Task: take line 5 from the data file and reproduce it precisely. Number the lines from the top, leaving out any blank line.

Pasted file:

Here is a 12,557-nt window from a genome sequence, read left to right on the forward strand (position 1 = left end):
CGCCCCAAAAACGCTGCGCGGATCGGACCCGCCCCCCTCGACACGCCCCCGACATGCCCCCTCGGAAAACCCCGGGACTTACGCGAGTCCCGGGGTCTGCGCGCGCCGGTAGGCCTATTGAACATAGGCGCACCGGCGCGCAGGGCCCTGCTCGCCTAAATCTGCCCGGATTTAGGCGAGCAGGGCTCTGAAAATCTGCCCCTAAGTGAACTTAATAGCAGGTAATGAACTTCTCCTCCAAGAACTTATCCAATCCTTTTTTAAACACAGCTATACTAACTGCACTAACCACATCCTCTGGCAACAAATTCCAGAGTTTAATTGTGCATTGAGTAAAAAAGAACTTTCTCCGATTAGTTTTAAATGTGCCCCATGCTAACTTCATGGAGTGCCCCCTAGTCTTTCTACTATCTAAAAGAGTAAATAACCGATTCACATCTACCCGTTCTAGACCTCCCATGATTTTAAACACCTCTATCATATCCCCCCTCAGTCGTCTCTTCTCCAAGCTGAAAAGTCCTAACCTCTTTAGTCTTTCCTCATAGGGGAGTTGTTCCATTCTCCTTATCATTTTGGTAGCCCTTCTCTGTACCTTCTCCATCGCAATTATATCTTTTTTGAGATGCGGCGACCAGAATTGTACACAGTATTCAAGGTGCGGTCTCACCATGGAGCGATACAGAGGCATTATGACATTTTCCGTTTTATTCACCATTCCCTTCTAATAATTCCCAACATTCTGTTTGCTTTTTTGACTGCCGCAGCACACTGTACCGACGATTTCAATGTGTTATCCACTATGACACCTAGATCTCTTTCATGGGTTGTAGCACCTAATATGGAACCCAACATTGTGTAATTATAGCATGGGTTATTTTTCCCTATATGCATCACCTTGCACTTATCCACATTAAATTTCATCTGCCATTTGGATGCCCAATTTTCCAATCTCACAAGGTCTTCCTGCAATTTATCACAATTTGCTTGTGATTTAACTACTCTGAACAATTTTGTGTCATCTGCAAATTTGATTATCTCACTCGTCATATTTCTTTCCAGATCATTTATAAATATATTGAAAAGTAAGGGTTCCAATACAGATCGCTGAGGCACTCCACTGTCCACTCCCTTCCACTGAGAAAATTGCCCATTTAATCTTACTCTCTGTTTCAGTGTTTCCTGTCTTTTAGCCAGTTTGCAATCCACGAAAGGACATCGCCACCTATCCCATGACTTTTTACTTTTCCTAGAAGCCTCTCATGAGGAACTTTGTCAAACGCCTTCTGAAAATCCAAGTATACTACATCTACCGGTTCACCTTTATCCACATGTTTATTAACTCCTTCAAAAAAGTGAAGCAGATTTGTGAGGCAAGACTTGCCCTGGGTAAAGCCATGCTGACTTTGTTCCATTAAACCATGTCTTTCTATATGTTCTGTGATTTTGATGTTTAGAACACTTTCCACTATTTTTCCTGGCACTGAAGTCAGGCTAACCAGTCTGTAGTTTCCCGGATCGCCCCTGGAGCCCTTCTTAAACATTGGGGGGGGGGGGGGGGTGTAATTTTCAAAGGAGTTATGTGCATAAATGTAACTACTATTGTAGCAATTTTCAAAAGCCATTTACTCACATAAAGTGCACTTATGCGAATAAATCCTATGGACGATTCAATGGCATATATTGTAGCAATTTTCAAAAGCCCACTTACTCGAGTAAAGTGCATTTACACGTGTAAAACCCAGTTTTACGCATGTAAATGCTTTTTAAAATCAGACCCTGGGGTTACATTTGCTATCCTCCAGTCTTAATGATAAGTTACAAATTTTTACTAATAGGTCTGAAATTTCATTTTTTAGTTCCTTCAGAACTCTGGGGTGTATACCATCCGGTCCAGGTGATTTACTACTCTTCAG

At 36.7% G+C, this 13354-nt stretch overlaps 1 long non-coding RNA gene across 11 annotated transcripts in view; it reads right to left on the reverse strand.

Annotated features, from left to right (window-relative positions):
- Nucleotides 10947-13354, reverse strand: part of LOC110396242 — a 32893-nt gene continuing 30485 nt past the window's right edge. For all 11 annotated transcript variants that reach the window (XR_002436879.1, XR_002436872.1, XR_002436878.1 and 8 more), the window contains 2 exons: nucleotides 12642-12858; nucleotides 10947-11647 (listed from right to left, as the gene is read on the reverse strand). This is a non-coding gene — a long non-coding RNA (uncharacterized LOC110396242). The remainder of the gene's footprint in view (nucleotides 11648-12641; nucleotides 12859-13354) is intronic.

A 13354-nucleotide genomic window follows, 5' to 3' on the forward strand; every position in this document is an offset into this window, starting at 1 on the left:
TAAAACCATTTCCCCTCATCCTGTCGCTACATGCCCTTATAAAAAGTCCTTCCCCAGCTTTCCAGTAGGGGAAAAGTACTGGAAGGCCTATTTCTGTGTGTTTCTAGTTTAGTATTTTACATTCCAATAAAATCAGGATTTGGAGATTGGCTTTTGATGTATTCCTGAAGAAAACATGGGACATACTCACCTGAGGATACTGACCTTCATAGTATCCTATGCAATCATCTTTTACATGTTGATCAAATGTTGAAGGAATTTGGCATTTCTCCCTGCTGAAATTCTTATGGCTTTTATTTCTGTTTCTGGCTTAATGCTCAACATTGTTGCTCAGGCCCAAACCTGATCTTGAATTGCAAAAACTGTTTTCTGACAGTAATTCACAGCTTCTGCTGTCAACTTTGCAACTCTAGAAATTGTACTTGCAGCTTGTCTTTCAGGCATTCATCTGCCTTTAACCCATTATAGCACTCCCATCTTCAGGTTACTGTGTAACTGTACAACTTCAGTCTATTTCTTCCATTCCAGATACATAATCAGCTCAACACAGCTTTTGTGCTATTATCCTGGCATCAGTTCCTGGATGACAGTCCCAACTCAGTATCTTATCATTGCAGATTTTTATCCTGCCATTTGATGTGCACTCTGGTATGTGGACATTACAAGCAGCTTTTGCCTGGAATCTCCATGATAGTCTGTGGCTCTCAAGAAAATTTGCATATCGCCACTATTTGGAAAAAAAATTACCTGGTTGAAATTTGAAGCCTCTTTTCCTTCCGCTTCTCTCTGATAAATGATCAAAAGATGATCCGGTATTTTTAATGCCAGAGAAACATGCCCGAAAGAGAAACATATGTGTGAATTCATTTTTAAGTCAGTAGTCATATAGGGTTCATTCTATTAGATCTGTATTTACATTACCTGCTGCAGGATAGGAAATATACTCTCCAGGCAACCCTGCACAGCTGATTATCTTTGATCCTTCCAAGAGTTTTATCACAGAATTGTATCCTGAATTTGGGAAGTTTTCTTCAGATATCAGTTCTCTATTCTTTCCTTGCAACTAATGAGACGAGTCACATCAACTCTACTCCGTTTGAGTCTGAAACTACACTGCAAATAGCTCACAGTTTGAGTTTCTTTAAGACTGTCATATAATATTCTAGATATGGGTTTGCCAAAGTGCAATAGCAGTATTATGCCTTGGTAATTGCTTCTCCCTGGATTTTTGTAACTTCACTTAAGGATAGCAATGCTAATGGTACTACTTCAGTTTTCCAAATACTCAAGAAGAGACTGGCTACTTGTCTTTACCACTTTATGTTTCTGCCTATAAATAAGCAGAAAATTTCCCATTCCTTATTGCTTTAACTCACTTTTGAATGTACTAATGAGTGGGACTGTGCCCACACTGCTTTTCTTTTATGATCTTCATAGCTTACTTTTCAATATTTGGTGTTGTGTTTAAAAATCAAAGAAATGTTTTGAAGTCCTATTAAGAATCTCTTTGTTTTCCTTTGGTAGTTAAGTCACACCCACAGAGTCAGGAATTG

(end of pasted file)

- Nucleotides 10947-13354, reverse strand: part of LOC110396242 — a 32893-nt gene continuing 30485 nt past the window's right edge. For all 11 annotated transcript variants that reach the window (XR_002436879.1, XR_002436872.1, XR_002436878.1 and 8 more), the window contains 2 exons: nucleotides 12642-12858; nucleotides 10947-11647 (listed from right to left, as the gene is read on the reverse strand). This is a non-coding gene — a long non-coding RNA (uncharacterized LOC110396242). The remainder of the gene's footprint in view (nucleotides 11648-12641; nucleotides 12859-13354) is intronic.